A good house must have a lawn. Although this sounds typical, it’s always been true to the mind of every homeowner. A lush green lawn gives your outside space life and inside space air to breathe. An inside out collaboration of soil, bacteria, insects, nutrients, etc. creates the perfect, healthy, and vibrant lawn for you to keep up with the neighbors. From creating a lawn to maintaining and even repairing it when circumstances are dire, you need to take incessant care to make sure you’re doing it right.
Here are 5 essential steps to follow so that your kids can play, pets can run about, and you, as a satisfied homeowner, can finally rest in utter satisfaction about nailing your lawn:
Keep it sharp
Ripping the grass with blunt mower blades results in spiky ends that become brown in color, and thus, it’s absolutely essential to have sharp blades consistently. An ideal time to hone your mower blades to perfection is spring so that throughout the entire summer, they cut freshly. Hit rocks from time to time? Or mow past a bunch of Legos? You must keep it sharp.
How do you do that? It’s easy. Self-propelled lawn mowers are easy to deal with, so select one mower having an entirely empty or almost empty gas tank. Tighten its gas cap as an essential precaution. Now,
- Take the spark plug wire off, and tip your mower on one side.
- Take the blade off, preferably using a wrench.
- Treat the damage and sharpen the edge through a mill file, priced at about $9. Be sure to keep the bevel at 40 to 45 degrees.
- Keep the blade on a balancer, generally costing $5 or put a nail through the center of your workbench and hang the blade from it to check the balance of your blade out. If it tips aside, it means you’ll have to readjust it by scrapping a bit of the metal off.
- Refuel and replace the mower now and then and experiment it on a smooth surface to make sure its vibration is flawless before you run it on the actual surface you’ll be working on.
Remove slightly from the top
Ensure that the mower deck is positioned high to the top or second-to-top. You should take off about one-third of grass leaves when you mow, so make sure your timing is on point. Don’t trim too short, or you’ll unknowingly chop off of the firm top growth, which will mean your lawn grass will be fragile to the point you’ll regret mowing in the first place. Consistently mow and watch your lawn have minute grass clippings that decompose and nourish the soil to the core by giving nutrients back.
Mow every four to five days in early spring, once a week in summer and when summer’s ending. If the grass stops growing, don’t mow it at all.
Fertilize accordingly, but assess first
Soil kits, typically priced at about 15$, can be used to test the nature of the soil of your lawn. Carry out an intensive soil test to decide whether your soil is acidic or alkaline.
For slightly acidic soil, apply pulverized lime using a drop spreader to effectively increase its pH, and for the contrary, reduce pH level by adding organic materials like peat moss in case of slightly alkaline soil. Nevertheless, for extremely alkaline soil with pH off the limits, treat it with sulfur or iron sulfate.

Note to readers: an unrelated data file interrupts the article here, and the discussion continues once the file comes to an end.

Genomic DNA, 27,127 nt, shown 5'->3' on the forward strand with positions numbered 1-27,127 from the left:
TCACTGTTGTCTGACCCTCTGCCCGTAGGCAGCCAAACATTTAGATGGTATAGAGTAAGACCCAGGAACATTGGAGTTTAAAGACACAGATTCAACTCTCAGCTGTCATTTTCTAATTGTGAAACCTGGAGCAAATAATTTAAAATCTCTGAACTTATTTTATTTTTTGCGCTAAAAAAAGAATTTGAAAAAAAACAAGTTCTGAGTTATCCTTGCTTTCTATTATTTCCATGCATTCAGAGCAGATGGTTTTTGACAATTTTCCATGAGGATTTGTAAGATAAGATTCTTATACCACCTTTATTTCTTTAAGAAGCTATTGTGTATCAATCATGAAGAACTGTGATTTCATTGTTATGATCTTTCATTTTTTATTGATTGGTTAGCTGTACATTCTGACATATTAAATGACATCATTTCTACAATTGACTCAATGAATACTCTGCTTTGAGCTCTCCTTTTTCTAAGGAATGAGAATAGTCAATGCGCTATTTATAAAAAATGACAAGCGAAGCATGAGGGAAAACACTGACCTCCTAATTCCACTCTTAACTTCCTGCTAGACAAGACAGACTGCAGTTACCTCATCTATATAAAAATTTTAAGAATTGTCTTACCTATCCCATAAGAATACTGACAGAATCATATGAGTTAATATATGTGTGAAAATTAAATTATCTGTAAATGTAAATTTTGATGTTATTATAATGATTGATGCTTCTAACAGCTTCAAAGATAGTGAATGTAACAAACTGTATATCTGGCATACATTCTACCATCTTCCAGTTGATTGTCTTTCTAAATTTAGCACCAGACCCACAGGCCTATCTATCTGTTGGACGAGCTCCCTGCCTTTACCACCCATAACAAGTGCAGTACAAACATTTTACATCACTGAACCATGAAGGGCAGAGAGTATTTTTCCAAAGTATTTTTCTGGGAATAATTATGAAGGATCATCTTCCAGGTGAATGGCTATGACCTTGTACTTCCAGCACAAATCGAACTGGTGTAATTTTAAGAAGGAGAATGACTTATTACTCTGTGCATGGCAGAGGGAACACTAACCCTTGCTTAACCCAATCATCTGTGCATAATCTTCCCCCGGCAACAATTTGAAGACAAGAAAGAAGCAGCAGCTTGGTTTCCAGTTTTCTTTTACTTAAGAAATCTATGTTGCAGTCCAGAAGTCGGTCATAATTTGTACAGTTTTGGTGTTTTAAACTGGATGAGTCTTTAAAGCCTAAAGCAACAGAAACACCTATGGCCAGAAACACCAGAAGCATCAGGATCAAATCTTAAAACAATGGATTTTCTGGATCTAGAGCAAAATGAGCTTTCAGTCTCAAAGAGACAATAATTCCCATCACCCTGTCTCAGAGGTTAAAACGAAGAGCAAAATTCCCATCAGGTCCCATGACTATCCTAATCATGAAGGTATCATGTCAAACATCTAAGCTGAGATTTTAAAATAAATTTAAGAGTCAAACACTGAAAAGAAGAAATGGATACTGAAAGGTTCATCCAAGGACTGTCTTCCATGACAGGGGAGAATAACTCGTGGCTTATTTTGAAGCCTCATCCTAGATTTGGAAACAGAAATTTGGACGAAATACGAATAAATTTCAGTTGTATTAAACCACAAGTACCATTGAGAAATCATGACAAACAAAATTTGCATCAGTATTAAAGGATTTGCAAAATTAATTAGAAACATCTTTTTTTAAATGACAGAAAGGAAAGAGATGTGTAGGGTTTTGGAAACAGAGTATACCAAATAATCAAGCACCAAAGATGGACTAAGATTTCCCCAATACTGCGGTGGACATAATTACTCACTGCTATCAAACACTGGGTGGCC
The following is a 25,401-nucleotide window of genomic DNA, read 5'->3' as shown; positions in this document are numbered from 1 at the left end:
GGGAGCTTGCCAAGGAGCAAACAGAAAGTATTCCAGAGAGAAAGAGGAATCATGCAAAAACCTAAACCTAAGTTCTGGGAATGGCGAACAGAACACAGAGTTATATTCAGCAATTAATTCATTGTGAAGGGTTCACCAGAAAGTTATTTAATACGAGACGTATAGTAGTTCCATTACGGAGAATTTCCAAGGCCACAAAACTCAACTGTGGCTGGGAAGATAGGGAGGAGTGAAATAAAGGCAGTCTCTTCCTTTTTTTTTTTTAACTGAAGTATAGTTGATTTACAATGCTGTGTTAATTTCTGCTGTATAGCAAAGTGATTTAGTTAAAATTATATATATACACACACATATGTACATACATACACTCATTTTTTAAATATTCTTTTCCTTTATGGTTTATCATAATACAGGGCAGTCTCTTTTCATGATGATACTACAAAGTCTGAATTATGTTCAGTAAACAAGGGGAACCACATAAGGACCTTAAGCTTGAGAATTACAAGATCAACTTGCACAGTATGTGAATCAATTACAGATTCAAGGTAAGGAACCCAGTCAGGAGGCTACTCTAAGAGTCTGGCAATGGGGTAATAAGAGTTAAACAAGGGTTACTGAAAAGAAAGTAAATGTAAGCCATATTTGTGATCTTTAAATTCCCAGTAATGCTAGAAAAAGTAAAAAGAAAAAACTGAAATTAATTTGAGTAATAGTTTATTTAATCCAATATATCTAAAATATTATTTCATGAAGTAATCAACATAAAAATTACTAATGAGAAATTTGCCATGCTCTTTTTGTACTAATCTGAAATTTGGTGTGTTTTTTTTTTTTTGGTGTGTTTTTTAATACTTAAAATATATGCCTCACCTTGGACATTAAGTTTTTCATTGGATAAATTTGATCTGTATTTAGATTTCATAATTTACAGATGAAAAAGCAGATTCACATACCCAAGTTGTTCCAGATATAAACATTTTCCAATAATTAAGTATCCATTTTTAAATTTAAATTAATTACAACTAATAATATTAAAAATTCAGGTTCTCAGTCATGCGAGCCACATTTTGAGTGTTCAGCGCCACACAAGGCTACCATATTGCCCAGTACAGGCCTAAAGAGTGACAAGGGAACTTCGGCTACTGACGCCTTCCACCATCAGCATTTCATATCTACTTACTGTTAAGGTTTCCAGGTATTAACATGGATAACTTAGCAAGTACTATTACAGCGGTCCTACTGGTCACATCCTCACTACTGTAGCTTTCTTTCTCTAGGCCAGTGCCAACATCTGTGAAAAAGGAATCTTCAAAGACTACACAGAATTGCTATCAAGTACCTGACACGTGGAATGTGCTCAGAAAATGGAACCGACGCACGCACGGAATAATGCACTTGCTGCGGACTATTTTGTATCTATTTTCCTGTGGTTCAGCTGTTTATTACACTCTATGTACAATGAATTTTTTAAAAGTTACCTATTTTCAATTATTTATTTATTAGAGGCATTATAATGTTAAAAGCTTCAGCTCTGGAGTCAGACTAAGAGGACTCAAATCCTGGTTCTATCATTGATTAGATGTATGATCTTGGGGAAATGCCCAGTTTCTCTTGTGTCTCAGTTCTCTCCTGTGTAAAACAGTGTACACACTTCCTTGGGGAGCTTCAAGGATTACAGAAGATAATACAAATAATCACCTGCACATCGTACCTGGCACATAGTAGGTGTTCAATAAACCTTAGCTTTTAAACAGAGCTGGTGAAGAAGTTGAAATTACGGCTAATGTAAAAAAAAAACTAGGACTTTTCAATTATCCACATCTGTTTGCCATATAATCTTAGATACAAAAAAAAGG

Now, it’s important to time your fertilizing to perfection. As you’re primarily aiming to grow your roots and not just feed the lawn to keep it green, nail your schedule to favor the grass. Go to a local nursery, or if required, an agricultural extension office to be aware because your fertilizer schedule varies a lot with the region you’re in. In most places, it’s advisable to fertilize in the early stages of spring and mid to late stages of fall.
Corn gluten meal and other organic lawn care products can be the perfect gateway to a satisfactory soil. As natural products don’t have the abundance of chemical power like the inorganic ones, they are far less risky and don’t do much damage in case of incorrect application. Both types of products are hazardous for the environment and are considered as pollutants if wasted, and so, use them to just the right amount and optimize accordingly.
Water your lawn!
Yes, it’s literally the first thing that comes to mind whenever you think about maintaining your greens.
Don’t count on rain for the water your grasses want from you. Per week, 1 inch of water is best for turfgrasses and apply it in two watering sessions to avoid water running off from the ground. In late summer, this is more prevalent as the ground is really, really hard.
Calculate water before applying any. Maybe use leftover plastic food containers instead of sprinklers. Use an irrigation gauge to measure the sprinkler output, and on the other hand, a ruler to measure the water amount in containers.
The last thing about this is having the willpower and focus to conserve water and have a sense of responsibility while watering. There’s no need to overuse water. Irrigate the parts of the lawn that are terribly unpleasant to the eyes or those that are major blocks to the landscape of the house. Even when you see a brown and brittle lawn, understand and know that even the healthiest of lawns suffer when there’s a lack of water and surely will be as lush it ever was when it will rain.
Don’t Forget to Rake
We get it; raking isn’t enjoyable like the aforementioned steps. But when a number of leaves block the sunlight or dulls the mower blade, you’ll realize the importance of raking. Take some time off and remove the leaves disrupting your lawn.
Your lawn is just like your body; it needs vitamins, nutrients, sunshine, water, and last but not least, constant care to be consistently healthy and keep growing. So, pay attention to every little detail out in the corner because a lush green lawn will reward you enough to remind you that you did a fantastic job grooming it.